Stars: Robert Pattinson, Zoë Kravitz, Paul Dano, Colin Farrell, Jeffrey Wright, Andy Serkis
Few would have expected this, the Dark Knight’s first standalone picture in ten years, to revisit the spooky whimsy of the Tim Burton era, or the camp maximalist onslaught of Joel Schumacher’s run, but this latest incarnation so is so relentlessly grim and modishly nihilistic over its three-hour running time, it occasionally veers into self-parody.
Like the contentious but broadly-praised ‘Joker’ which relocated the ‘The King of Comedy’ to Gotham City, this picture also looks to a Scorsese film for inspiration, via an early ‘Taxi Driver’-style voiceover in which Bruce Wayne/Batman (Pattinson) gruffly outlines his solitary existence and his disgust with the denizens of Gotham’s urban jungle.
In charting the crime fighter’s early career (he’s only a year into crime-fighting here), the script leans more into the early ‘Detective Comics’ depiction, with Batman, teaming up with Gotham’s seemingly one good cop, Lieutenant James Gordon (a reliably sturdy Wright) on the trail of serial killer Edward Nashton aka The Riddler, played by Paul Dano as a cartoonish incel replete with bottle top glasses. The character doesn’t really develop much from there. Also in the mix is Wayne’s faithful cockney Butler, Alfred (Serkis), menacing gang boss Carmine Falcone (Turturro) and the vengeful but compassionate Selina Kyle (Kravitz) who works as a waitress in a bar frequented by gangsters and lowlifes.
While the investigation is elegantly spelled-out, the script has been so insistent from the off that everyone is guilty or implicated, that when the revelations about how some or other character is compromised do emerge, they don’t really lands dramatically. The plot also adheres to that annoying small-world trend of recent franchise pictures in inventing connections and shared histories between disparate characters.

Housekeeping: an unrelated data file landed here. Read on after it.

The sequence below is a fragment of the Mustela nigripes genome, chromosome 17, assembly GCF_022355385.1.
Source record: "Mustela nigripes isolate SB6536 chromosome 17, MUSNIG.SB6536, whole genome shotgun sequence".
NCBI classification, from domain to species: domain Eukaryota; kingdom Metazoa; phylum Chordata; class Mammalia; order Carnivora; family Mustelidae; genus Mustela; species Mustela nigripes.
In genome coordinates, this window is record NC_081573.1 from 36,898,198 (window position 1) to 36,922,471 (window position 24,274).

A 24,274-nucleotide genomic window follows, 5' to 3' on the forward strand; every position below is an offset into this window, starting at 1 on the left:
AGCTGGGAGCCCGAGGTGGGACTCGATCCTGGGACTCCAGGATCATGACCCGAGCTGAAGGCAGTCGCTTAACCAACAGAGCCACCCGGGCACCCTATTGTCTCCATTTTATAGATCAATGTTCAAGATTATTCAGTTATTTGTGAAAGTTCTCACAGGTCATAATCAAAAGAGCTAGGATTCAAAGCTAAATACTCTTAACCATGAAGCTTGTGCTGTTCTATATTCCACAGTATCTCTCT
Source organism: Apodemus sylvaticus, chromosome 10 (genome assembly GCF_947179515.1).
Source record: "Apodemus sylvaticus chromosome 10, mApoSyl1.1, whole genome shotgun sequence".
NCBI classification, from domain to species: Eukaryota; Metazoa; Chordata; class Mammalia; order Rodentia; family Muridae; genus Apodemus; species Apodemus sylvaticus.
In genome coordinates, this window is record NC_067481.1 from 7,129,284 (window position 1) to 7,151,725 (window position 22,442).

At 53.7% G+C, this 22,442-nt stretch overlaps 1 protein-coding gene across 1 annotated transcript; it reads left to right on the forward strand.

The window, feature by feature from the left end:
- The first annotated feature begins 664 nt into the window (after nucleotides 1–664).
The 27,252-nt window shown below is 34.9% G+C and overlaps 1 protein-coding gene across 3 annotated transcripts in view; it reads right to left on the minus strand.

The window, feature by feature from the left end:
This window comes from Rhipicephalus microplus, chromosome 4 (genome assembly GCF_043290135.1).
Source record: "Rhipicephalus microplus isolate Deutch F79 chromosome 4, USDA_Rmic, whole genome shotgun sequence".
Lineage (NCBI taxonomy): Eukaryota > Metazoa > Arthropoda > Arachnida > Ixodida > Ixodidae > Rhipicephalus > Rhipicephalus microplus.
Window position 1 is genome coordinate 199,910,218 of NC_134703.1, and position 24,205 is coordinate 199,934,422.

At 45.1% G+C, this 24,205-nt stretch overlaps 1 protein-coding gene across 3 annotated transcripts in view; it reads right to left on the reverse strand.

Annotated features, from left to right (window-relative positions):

This feels like a bit of a backward step for Pattinson. Post-‘Twilight’ he has made some commendably challenging and imaginative choices, but his Bruce Wayne, with his eldritch appearance and staggered line delivery inspires unhappy memories of his turn as soulful vamp Edward Cullen, the baleful glares and lank emo haircut just as likely to raise guffaws as chills. Batman though is strikingly hulking and imposing. Zoë Kravitz fares better, locating a recognizable and relatable humanity in Serena, a blue-collar young woman struggling to stay one step ahead, while searching for her missing flatmate.
Technically the picture shines with the oppressively brown and phlegm-hued hues redolent of 90s horror flicks, David Fincher’s ‘Se7en’ in particular, while the rendering of Gotham, using real Chicago and Glasgow locations is grandly (ahem) gothic and sepulchral. Michael Giacchino’s score is commendably eclectic from eerie strings to choral voices to tribal pounding.
Director Reeves, who impressed with his entries in the ‘Planet of the Apes’ trilogies, stages some spectacularly punchy set pieces, including a police station dust-up between Bats and a legion of coppers, and a crunchy car chase on the rain-soaked Gotham freeway with Batman in pursuit of Oswald ‘Oz’ Cobblepot (Farrell). Farrell’s excessive latex makeup has been criticised, but the actor manages to transcend it while bringing a much-needed degree of levity to the proceedings.
Thankfully, the makers permit a chink of sunlight in at the slightly overblown conclusion suggesting that the next outing may not be so endlessly angst-ridden.
The Batman is released 4rd March
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